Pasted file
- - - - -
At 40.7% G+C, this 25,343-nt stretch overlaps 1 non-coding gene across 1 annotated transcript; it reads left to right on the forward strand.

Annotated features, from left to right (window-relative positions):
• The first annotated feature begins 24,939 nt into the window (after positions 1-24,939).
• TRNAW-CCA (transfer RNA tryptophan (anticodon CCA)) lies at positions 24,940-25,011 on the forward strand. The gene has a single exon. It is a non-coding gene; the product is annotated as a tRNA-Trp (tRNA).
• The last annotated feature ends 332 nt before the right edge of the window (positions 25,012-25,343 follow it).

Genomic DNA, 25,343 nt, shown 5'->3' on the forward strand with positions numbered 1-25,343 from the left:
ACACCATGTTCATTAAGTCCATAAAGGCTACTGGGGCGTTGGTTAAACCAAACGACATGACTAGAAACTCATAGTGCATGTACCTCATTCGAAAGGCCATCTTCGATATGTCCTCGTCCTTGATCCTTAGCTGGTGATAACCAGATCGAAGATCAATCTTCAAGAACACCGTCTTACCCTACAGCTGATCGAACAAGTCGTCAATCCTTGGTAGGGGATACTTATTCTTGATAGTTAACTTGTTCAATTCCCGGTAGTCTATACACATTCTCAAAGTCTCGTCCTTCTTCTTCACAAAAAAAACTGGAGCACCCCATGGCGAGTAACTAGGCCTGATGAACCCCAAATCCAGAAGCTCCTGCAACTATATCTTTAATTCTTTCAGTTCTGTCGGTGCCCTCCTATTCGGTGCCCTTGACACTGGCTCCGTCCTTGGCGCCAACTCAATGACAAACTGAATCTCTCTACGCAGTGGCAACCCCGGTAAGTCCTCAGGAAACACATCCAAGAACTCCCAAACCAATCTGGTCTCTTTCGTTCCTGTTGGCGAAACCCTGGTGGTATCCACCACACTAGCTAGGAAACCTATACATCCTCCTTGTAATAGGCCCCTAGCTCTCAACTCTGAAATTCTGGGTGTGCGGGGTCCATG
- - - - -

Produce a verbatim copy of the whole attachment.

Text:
At 40.7% G+C, this 25,343-nt stretch overlaps 1 non-coding gene across 1 annotated transcript; it reads left to right on the forward strand.

Annotated features, from left to right (window-relative positions):
• The first annotated feature begins 24,939 nt into the window (after positions 1-24,939).
• TRNAW-CCA (transfer RNA tryptophan (anticodon CCA)) lies at positions 24,940-25,011 on the forward strand. The gene has a single exon. It is a non-coding gene; the product is annotated as a tRNA-Trp (tRNA).
• The last annotated feature ends 332 nt before the right edge of the window (positions 25,012-25,343 follow it).

Genomic DNA, 25,343 nt, shown 5'->3' on the forward strand with positions numbered 1-25,343 from the left:
ACACCATGTTCATTAAGTCCATAAAGGCTACTGGGGCGTTGGTTAAACCAAACGACATGACTAGAAACTCATAGTGCATGTACCTCATTCGAAAGGCCATCTTCGATATGTCCTCGTCCTTGATCCTTAGCTGGTGATAACCAGATCGAAGATCAATCTTCAAGAACACCGTCTTACCCTACAGCTGATCGAACAAGTCGTCAATCCTTGGTAGGGGATACTTATTCTTGATAGTTAACTTGTTCAATTCCCGGTAGTCTATACACATTCTCAAAGTCTCGTCCTTCTTCTTCACAAAAAAAACTGGAGCACCCCATGGCGAGTAACTAGGCCTGATGAACCCCAAATCCAGAAGCTCCTGCAACTATATCTTTAATTCTTTCAGTTCTGTCGGTGCCCTCCTATTCGGTGCCCTTGACACTGGCTCCGTCCTTGGCGCCAACTCAATGACAAACTGAATCTCTCTACGCAGTGGCAACCCCGGTAAGTCCTCAGGAAACACATCCAAGAACTCCCAAACCAATCTGGTCTCTTTCGTTCCTGTTGGCGAAACCCTGGTGGTATCCACCACACTAGCTAGGAAACCTATACATCCTCCTTGTAATAGGCCCCTAGCTCTCAACTCTGAAATTCTGGGTGTGCGGGGTCCATG